The whole story of Catherine de Medici
The woman of the house of Medici who became Queen of France. 500 years after her birth
"With the little Medici, Italy offered rich rewards to 16th century France and Europe, in which the Italians were educators not only in the fine arts, but also in refined manners and culinary arts” (Jean Orieux).
It was Catherine who brought new taste to table settings – she introduced forks, already in use in Florence, Murano glass and Faenza ceramics. It was also Catherine who introduced the Court to traditional Tuscan dishes now famous worldwide as French cuisine specialties. Salsa Colla (White Sauce) became “Béchamel”, Onion Soup “Soupe à l’oignon”, Grandma’s Pancakes “Crêpes”, Duck with Bitter Orange “Canard à l’orange” and Liver Crostini “Pâté de fois”. Florentine cooks transformed the still-Medieval French cuisine, and the modern version, which continues to extol their recipe, can be traced to them. It is also almost certain that we owe the origin of Macarons and Profiteroles to her.
French historian Jean Orieux dedicates many pages to Catherine, recognizing her value as a grande dame of the Renaissance, a power player and ambassadress of culture, fashion and Italian style. The orphan daughter of Lorenzo, Duke of Urbino, of the lineage of the great Cosimo I (they were born two months apart in the same year, 1519), she was educated by her uncle, Pope Clement VII, who predicted she would become Queen of France. Awaiting her on the throne, for the marriage that would take the family of Florentine merchants into the echelons of European royalty and restore the empty French coffers, was the handsome Henry II de Valois, who regarded her with proud eyes from the miniature given to the Pope by the ambassadors.
The diplomatic-political castle almost collapsed on 22 October 1533 when 14-year old Catherine, plain and short but with an enormous dowry, landed in Marseille swathed in an overly-lavish gown, although it had been chosen by Isabella Gonzaga, the fashion guru of the day. The disappointing encounter with the bride almost caused the marriage to fall through, but reasons of State prevailed. Certain that the journey would be one way only, Catherine took some of her own world with her. During her long, tormented reign, she tried to assimilate French ways, but Catherine’s compelling personality meant it was France that ended up being Italianized (for more information click here)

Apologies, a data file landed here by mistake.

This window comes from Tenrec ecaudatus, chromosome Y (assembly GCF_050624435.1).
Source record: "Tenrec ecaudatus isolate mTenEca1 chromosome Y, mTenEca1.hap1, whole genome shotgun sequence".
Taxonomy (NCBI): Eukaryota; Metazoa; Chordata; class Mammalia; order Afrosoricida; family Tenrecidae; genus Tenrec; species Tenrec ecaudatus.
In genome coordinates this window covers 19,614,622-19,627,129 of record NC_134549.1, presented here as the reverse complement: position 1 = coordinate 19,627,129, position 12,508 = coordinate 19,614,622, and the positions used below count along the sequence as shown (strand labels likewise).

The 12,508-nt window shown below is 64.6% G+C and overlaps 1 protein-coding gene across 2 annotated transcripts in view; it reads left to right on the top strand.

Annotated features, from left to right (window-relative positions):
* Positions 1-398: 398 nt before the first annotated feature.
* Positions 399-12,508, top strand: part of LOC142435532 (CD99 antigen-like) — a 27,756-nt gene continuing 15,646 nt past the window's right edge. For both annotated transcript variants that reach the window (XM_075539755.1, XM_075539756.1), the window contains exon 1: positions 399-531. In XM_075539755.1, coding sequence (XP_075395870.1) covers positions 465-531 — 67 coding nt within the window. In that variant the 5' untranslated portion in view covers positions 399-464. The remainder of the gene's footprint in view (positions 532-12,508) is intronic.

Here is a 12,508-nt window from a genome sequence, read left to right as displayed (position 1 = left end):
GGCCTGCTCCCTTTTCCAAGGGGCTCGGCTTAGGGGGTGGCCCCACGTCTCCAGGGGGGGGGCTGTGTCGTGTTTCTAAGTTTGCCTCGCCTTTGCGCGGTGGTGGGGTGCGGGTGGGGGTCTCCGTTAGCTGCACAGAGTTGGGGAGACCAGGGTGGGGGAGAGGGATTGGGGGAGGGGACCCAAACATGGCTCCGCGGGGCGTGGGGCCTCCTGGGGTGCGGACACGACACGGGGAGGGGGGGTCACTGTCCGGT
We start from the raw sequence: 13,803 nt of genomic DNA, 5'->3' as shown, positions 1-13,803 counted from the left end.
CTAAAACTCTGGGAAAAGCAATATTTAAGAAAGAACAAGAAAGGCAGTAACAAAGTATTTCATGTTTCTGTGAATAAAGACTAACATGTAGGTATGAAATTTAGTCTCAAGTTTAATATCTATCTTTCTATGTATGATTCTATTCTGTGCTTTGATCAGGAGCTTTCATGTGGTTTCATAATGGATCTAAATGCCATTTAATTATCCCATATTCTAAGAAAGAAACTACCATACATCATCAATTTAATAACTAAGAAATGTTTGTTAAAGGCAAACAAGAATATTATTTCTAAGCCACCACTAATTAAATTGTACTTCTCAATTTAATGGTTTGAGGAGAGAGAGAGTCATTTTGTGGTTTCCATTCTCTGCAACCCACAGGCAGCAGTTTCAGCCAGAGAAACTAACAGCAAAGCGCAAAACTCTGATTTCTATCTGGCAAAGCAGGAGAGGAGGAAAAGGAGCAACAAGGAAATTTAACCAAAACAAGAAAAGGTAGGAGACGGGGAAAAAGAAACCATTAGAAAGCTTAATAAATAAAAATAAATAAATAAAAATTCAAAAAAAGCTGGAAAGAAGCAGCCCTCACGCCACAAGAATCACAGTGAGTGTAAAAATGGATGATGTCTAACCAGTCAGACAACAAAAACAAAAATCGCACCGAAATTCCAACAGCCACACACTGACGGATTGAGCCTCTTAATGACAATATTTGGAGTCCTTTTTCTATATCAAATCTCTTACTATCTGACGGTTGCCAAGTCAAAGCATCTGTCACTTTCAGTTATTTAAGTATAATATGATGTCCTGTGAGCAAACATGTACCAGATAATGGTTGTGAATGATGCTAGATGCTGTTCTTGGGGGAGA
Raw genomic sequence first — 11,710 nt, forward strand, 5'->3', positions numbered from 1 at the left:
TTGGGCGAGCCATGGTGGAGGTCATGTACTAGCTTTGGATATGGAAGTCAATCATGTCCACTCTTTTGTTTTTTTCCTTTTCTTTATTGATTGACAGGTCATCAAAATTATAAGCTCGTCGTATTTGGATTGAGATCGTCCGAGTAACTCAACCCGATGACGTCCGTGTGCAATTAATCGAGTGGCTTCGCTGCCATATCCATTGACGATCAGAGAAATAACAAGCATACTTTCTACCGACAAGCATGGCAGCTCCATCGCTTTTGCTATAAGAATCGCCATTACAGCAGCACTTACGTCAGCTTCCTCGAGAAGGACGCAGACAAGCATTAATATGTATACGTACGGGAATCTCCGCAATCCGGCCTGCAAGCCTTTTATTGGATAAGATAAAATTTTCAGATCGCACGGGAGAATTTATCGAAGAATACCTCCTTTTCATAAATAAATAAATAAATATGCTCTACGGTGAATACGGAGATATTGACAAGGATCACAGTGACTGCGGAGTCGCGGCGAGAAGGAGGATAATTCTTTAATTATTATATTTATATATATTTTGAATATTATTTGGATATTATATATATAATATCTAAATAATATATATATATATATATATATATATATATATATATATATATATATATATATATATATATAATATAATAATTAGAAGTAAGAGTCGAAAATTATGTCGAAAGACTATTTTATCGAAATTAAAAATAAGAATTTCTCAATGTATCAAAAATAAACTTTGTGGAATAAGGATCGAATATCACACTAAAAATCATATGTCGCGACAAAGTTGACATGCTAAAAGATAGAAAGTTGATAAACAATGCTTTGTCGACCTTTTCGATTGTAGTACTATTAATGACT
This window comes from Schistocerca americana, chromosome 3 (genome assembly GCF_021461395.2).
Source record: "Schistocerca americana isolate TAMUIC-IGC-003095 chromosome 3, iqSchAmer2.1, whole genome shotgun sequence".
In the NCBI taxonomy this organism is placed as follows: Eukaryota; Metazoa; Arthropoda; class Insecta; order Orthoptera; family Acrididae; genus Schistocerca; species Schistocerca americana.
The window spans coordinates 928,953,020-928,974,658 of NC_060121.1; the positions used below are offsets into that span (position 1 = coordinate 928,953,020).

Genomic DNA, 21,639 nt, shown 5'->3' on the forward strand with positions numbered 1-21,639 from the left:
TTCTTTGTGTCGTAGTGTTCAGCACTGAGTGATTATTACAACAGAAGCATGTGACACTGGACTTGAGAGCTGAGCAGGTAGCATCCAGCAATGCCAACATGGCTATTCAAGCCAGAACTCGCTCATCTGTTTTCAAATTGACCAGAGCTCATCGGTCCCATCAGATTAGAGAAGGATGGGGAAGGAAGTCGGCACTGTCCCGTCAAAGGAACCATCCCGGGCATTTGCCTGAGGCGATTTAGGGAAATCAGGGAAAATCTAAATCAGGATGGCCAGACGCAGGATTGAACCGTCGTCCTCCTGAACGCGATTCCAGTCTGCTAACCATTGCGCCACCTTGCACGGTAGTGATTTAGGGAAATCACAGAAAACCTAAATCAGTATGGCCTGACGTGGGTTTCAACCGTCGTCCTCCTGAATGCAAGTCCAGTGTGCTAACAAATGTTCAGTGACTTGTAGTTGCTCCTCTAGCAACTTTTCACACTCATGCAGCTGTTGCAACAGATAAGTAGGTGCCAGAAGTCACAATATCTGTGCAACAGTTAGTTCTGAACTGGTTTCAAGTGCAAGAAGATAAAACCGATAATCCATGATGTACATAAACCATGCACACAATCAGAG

Regarded with suspicion from the outset, as she rode in the wedding procession on a white colt, she made a striking impression with the splendour of her attire and the spheres she wore around her neck and sniffed at continually. In them was perfume created by her personal perfumer, Renato Bianco, to combat the nauseating stench of the crowd. Renamed René le Florentin by the French, he became the idol of the aristocracy, then unaccustomed to using soap and water. It was said of him that even his underpants were scented! Catherine brought perfume and fashion to France. Insecure about her lack of height alongside her handsome husband, she had her shoemakers fashion shoes with 10cm heels, arousing great curiosity! Lacking a wasp waist, she then invented a corset to make it smaller. The only woman at Court to do so, Catherine took part in hunts, riding side-saddle with her skirts flying. To prevent risqué glimpses, she wore men’s caleçons or drawers, and all the ladies copied her.
However, the problem was the lack of an heir. During a decade of eager anticipation and “inspection” by court physicians, Catherine fruitlessly swallowed herbal potions and pregnant donkey’s urine, until physician-astronomer Jean Fernel diagnosed the sovereign as “deformed in his manhood” (hypospadias) so the royal seed was not reaching the finish line. With acrobatics between the sheets and aphrodisiac diets, Catherine bore 9 children. The dynasty having been saved, France became one of Europe’s most refined nations thanks to the Italian queen, whose intelligence, culture and art of savoir-vivre, gave it a stamp of greatness and elegance. This year marks the 500th anniversary of the births of Catherine and Cosimo I de’ Medici, two key figures of Italian and Florentine Renaissance civilization, whos promoted culture not for ostentation but for passion and with intelligence. Florence celebrates them with a programme of special events, which will be constantly updated on the website.